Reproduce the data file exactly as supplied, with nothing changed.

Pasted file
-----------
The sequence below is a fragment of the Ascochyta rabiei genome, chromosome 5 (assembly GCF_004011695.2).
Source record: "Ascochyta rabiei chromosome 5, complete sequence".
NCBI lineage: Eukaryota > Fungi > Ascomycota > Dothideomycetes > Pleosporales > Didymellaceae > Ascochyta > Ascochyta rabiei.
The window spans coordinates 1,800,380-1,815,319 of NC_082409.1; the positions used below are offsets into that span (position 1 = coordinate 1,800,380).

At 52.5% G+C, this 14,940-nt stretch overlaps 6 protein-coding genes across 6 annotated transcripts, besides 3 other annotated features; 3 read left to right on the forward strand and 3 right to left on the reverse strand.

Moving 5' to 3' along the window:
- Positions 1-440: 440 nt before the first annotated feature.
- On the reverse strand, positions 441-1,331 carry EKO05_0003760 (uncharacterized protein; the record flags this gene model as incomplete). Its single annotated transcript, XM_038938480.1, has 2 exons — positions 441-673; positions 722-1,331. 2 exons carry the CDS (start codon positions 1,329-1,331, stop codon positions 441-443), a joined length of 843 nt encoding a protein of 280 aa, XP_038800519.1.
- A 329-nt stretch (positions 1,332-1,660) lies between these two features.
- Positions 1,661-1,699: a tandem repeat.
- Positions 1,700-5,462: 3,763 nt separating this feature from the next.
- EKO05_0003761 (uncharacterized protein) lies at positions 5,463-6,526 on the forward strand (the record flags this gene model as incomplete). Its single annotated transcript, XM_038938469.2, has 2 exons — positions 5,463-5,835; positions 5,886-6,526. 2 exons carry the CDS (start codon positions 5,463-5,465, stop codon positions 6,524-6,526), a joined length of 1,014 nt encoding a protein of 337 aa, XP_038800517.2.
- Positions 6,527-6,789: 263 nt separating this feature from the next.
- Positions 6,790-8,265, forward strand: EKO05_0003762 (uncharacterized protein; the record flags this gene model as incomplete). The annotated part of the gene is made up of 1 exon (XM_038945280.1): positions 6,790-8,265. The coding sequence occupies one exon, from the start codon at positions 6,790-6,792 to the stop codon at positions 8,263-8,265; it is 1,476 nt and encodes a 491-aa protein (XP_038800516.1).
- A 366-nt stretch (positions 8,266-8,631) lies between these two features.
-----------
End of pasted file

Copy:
The sequence below is a fragment of the Ascochyta rabiei genome, chromosome 5 (assembly GCF_004011695.2).
Source record: "Ascochyta rabiei chromosome 5, complete sequence".
NCBI lineage: Eukaryota > Fungi > Ascomycota > Dothideomycetes > Pleosporales > Didymellaceae > Ascochyta > Ascochyta rabiei.
The window spans coordinates 1,800,380-1,815,319 of NC_082409.1; the positions used below are offsets into that span (position 1 = coordinate 1,800,380).

At 52.5% G+C, this 14,940-nt stretch overlaps 6 protein-coding genes across 6 annotated transcripts, besides 3 other annotated features; 3 read left to right on the forward strand and 3 right to left on the reverse strand.

Moving 5' to 3' along the window:
- Positions 1-440: 440 nt before the first annotated feature.
- On the reverse strand, positions 441-1,331 carry EKO05_0003760 (uncharacterized protein; the record flags this gene model as incomplete). Its single annotated transcript, XM_038938480.1, has 2 exons — positions 441-673; positions 722-1,331. 2 exons carry the CDS (start codon positions 1,329-1,331, stop codon positions 441-443), a joined length of 843 nt encoding a protein of 280 aa, XP_038800519.1.
- A 329-nt stretch (positions 1,332-1,660) lies between these two features.
- Positions 1,661-1,699: a tandem repeat.
- Positions 1,700-5,462: 3,763 nt separating this feature from the next.
- EKO05_0003761 (uncharacterized protein) lies at positions 5,463-6,526 on the forward strand (the record flags this gene model as incomplete). Its single annotated transcript, XM_038938469.2, has 2 exons — positions 5,463-5,835; positions 5,886-6,526. 2 exons carry the CDS (start codon positions 5,463-5,465, stop codon positions 6,524-6,526), a joined length of 1,014 nt encoding a protein of 337 aa, XP_038800517.2.
- Positions 6,527-6,789: 263 nt separating this feature from the next.
- Positions 6,790-8,265, forward strand: EKO05_0003762 (uncharacterized protein; the record flags this gene model as incomplete). The annotated part of the gene is made up of 1 exon (XM_038945280.1): positions 6,790-8,265. The coding sequence occupies one exon, from the start codon at positions 6,790-6,792 to the stop codon at positions 8,263-8,265; it is 1,476 nt and encodes a 491-aa protein (XP_038800516.1).
- A 366-nt stretch (positions 8,266-8,631) lies between these two features.